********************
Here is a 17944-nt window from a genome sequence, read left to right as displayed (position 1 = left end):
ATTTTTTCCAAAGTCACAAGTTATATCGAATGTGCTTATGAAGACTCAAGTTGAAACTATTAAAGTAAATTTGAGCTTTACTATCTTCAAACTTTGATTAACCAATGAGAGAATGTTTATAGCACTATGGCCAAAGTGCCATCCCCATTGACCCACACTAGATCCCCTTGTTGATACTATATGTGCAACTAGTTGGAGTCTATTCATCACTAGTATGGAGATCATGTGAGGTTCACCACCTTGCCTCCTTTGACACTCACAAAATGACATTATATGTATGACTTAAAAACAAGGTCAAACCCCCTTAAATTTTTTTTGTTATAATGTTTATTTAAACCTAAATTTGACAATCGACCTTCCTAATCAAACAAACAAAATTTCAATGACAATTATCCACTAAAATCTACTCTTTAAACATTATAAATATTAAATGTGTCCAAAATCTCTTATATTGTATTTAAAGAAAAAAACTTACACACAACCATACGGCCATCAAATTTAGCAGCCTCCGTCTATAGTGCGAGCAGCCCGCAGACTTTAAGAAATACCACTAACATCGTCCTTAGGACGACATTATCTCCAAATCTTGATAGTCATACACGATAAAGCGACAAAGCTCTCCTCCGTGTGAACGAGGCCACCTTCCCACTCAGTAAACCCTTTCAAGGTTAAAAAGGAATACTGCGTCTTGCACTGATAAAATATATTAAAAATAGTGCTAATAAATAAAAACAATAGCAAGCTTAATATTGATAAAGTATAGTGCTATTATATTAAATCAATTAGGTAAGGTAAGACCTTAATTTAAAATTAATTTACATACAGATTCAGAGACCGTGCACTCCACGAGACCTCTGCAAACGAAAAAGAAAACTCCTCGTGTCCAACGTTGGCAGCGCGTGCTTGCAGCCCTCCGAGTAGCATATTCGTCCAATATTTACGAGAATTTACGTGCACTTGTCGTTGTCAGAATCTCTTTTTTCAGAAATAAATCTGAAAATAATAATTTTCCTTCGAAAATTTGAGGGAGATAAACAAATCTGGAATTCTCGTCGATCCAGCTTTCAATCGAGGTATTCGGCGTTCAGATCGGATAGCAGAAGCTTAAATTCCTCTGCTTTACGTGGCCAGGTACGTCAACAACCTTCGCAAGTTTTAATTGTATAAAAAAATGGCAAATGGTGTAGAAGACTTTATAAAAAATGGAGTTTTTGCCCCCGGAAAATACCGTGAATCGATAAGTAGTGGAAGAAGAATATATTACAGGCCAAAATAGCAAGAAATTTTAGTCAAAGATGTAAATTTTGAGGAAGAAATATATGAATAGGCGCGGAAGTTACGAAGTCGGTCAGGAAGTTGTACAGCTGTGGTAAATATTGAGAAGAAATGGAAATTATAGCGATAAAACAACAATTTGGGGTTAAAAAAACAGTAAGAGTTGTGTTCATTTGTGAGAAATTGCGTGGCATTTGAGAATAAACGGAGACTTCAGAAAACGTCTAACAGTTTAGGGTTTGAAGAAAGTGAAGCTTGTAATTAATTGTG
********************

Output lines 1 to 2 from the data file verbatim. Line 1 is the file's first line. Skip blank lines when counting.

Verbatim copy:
Here is a 17944-nt window from a genome sequence, read left to right as displayed (position 1 = left end):
ATTTTTTCCAAAGTCACAAGTTATATCGAATGTGCTTATGAAGACTCAAGTTGAAACTATTAAAGTAAATTTGAGCTTTACTATCTTCAAACTTTGATTAACCAATGAGAGAATGTTTATAGCACTATGGCCAAAGTGCCATCCCCATTGACCCACACTAGATCCCCTTGTTGATACTATATGTGCAACTAGTTGGAGTCTATTCATCACTAGTATGGAGATCATGTGAGGTTCACCACCTTGCCTCCTTTGACACTCACAAAATGACATTATATGTATGACTTAAAAACAAGGTCAAACCCCCTTAAATTTTTTTTGTTATAATGTTTATTTAAACCTAAATTTGACAATCGACCTTCCTAATCAAACAAACAAAATTTCAATGACAATTATCCACTAAAATCTACTCTTTAAACATTATAAATATTAAATGTGTCCAAAATCTCTTATATTGTATTTAAAGAAAAAAACTTACACACAACCATACGGCCATCAAATTTAGCAGCCTCCGTCTATAGTGCGAGCAGCCCGCAGACTTTAAGAAATACCACTAACATCGTCCTTAGGACGACATTATCTCCAAATCTTGATAGTCATACACGATAAAGCGACAAAGCTCTCCTCCGTGTGAACGAGGCCACCTTCCCACTCAGTAAACCCTTTCAAGGTTAAAAAGGAATACTGCGTCTTGCACTGATAAAATATATTAAAAATAGTGCTAATAAATAAAAACAATAGCAAGCTTAATATTGATAAAGTATAGTGCTATTATATTAAATCAATTAGGTAAGGTAAGACCTTAATTTAAAATTAATTTACATACAGATTCAGAGACCGTGCACTCCACGAGACCTCTGCAAACGAAAAAGAAAACTCCTCGTGTCCAACGTTGGCAGCGCGTGCTTGCAGCCCTCCGAGTAGCATATTCGTCCAATATTTACGAGAATTTACGTGCACTTGTCGTTGTCAGAATCTCTTTTTTCAGAAATAAATCTGAAAATAATAATTTTCCTTCGAAAATTTGAGGGAGATAAACAAATCTGGAATTCTCGTCGATCCAGCTTTCAATCGAGGTATTCGGCGTTCAGATCGGATAGCAGAAGCTTAAATTCCTCTGCTTTACGTGGCCAGGTACGTCAACAACCTTCGCAAGTTTTAATTGTATAAAAAAATGGCAAATGGTGTAGAAGACTTTATAAAAAATGGAGTTTTTGCCCCCGGAAAATACCGTGAATCGATAAGTAGTGGAAGAAGAATATATTACAGGCCAAAATAGCAAGAAATTTTAGTCAAAGATGTAAATTTTGAGGAAGAAATATATGAATAGGCGCGGAAGTTACGAAGTCGGTCAGGAAGTTGTACAGCTGTGGTAAATATTGAGAAGAAATGGAAATTATAGCGATAAAACAACAATTTGGGGTTAAAAAAACAGTAAGAGTTGTGTTCATTTGTGAGAAATTGCGTGGCATTTGAGAATAAACGGAGACTTCAGAAAACGTCTAACAGTTTAGGGTTTGAAGAAAGTGAAGCTTGTAATTAATTGTG